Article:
Key to getting Iommi's sound with the SG is the use of very light strings and dropped tunings. Due to his fingertip injury, the tension of heavy strings and standard tunings caused him considerable pain, so to alleviate this, he began using sets of 8's for half-step dropped tunings, and sets of 9's for C# and other tunings lower than a half-step. At this time, light gauge string sets weren't commercially available for guitar, so Iommi assembled his own sets using banjo strings, until he eventually convinced the Picato company in the UK to manufacture them for him. The combination of light strings and low tunings made for a doom-laden guitar tone that instantly set Sabbath apart from the pack of blues-based English hard rock bands.

Tony Iommi's Amplifiers

Like the Gibson SG, Iommi's Laney Amplifiers have been the cornerstone of his rig since the beginning. His devotion to Laney amps is partly due to the fact that the company is based in his home town, but also to the fact that Laney simply gave him a bunch of free amplifiers in Sabbath's early days. His contemporaries were using Marshalls and Hiwatts, so he saw this as an opportunity both to get free stuff and to set himself apart from the crowd by using something unique. Iommi currently has a signature model Laney, but for much of Sabbath's reign he used the Laney 100 watt, EL34-powered, Supergroup heads, which he typically set up by rolling off all of the bass and turning up the middle, treble, and presence controls up to 10. And you may have already guessed this, but the volume should be turned up as well. Loudness is crucial, and the Laneys were not high-gain amps by any means.

Tony Iommi's Effects

Iommi wasn't a huge effects guy in the early days, but he did use a couple of key items to achieve his signature tone. In addition to cranking the mids and high-end on his Laney amps, he also hit the front of them with a Rangemaster treble booster for more overdrive and punch. The result was a fat, fuzz-like tone that is often mistaken for a Big Muff or some other pedal. It is, in fact, just a treble booster and a big-ass tube amp set on "destroy". Modern guitarists also tend to forget that Iommi's sound was not a high-gain one. Even with the Rangemaster, his tone was quite clean by modern metal standards.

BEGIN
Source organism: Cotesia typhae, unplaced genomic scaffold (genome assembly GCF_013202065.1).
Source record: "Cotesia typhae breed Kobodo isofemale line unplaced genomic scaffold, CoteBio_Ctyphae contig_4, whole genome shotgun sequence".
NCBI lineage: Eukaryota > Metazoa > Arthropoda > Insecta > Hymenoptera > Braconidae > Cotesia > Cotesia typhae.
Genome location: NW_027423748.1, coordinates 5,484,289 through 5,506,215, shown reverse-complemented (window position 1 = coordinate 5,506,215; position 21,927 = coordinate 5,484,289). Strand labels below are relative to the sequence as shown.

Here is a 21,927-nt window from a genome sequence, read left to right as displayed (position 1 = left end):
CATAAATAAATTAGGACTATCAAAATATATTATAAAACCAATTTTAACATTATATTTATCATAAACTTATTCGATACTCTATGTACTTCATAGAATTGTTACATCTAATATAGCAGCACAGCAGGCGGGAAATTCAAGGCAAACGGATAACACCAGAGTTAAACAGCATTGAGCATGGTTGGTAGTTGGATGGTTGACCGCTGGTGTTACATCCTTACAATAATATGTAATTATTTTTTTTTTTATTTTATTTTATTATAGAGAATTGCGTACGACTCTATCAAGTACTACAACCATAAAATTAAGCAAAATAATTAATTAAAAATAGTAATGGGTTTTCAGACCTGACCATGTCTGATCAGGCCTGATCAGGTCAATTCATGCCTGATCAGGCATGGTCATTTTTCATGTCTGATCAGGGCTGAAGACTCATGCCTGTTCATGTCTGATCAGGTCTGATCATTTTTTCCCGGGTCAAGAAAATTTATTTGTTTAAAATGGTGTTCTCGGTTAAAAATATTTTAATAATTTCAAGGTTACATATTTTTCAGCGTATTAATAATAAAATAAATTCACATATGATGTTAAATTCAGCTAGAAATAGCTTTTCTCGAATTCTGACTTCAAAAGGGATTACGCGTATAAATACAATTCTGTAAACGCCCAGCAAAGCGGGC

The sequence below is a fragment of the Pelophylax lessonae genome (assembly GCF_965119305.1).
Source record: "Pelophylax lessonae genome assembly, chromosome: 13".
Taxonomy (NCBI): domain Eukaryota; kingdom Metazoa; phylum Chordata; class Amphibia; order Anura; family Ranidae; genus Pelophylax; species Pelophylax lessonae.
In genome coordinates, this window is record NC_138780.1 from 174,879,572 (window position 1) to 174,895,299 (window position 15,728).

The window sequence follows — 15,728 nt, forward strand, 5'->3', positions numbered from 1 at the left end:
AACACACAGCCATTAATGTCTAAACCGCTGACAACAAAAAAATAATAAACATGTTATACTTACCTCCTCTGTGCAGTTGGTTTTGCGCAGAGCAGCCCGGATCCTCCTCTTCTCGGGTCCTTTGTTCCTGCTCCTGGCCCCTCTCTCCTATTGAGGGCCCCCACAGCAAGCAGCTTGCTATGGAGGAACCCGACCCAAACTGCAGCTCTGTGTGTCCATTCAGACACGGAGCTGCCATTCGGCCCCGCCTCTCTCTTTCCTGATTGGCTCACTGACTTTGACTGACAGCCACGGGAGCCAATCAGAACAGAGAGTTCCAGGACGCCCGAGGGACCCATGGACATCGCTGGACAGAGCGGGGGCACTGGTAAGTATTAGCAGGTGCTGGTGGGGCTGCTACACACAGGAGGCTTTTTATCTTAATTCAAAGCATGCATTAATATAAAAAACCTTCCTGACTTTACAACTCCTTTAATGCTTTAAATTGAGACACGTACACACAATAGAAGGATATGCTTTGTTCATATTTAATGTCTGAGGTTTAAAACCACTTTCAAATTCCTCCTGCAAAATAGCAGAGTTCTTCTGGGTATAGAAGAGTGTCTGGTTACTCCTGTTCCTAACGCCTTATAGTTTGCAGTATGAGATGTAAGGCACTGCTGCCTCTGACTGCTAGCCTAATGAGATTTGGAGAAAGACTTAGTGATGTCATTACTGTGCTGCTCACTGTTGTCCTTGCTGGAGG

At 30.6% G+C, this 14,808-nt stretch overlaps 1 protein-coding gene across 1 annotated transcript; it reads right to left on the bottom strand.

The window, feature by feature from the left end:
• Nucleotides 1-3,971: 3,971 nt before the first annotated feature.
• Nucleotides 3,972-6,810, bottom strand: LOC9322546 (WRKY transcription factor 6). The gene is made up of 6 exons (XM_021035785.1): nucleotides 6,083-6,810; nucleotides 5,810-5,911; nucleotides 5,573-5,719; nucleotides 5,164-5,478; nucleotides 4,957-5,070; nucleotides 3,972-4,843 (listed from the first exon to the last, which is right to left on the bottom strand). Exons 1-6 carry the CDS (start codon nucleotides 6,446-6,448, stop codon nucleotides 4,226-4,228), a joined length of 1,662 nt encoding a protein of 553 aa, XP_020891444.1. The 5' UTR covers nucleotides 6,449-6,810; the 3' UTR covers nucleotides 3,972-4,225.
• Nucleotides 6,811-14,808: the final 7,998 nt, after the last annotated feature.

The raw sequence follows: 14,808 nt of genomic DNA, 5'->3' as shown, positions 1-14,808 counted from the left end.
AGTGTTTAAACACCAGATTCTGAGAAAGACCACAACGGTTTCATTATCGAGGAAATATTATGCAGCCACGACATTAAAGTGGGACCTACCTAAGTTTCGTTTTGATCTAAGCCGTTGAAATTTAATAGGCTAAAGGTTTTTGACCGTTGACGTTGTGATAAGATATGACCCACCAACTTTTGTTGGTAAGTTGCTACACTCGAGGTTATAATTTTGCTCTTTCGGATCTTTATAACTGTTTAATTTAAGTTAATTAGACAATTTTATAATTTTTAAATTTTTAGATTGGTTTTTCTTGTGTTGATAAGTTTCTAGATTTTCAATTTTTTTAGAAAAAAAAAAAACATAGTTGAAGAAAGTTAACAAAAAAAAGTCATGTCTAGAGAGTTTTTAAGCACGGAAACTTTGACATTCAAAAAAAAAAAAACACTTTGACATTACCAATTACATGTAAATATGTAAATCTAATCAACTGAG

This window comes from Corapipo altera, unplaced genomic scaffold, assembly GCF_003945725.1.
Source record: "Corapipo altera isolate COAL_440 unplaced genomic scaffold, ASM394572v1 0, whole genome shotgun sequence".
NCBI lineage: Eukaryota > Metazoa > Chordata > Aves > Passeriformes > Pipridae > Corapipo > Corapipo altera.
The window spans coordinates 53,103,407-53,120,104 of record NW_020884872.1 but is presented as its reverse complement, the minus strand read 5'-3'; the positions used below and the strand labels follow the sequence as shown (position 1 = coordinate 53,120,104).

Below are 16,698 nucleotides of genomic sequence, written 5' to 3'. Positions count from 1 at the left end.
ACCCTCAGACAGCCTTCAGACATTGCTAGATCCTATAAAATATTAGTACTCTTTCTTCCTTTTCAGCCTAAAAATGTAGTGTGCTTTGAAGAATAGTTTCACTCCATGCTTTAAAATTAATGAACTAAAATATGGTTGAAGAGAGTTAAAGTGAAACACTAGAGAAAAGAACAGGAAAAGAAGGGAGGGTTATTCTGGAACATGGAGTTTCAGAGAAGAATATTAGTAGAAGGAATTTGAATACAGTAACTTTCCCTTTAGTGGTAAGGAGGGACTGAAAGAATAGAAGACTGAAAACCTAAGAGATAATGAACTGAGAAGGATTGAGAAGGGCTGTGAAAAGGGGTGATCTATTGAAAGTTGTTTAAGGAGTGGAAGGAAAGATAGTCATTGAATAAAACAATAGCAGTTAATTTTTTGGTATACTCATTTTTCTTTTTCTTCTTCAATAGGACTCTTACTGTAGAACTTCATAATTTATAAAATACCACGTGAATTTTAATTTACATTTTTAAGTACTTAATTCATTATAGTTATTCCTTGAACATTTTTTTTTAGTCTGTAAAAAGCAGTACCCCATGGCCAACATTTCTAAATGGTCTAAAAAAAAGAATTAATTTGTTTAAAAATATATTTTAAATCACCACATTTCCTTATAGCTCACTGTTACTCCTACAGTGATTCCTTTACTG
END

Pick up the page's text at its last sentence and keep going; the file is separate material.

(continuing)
The Tycobrahe Parapedal was another effect that Iommi used frequently, establishing his characteristic tone and style. The Parapedal was essentially a wah, but its sound was a world away from the old standby Crybaby and Vox models. It exhibited an uncommonly wide, vocal wah tone, blended with a sort of synthy, filter-like effect that lent the notes a distinctive voice and swell. Today Iommi uses the Chicago Iron Parachute wah, which is a precise replication of the Parapedal circuit and housing. He often uses his wah pedal as a sort of tone filter, rather than in the cliche wah-wah-wah fashion, leaving it half-cocked for a cutting, nasal sound that focuses in on the mid-range frequencies.

Incorporating the Evil

I hate to be the one to break this to you, but no matter what you do, you're never really going to sound exactly like Tony Iommi. This is okay, though, because, to quote the Highlander, "there can be only one." The idea is that, by studying his style, technique, and tone, you might be able to absorb and incorporate some of the Iommi mojo into your own unique style. Unless you intend to spend the rest of your guitar playing years in a Black Sabbath tribute band (lame), this should be the ultimate goal of this exercise. So, with this in mind, grab an armload of Sabbath LPs and hit the woodshed, friends. Keep it evil!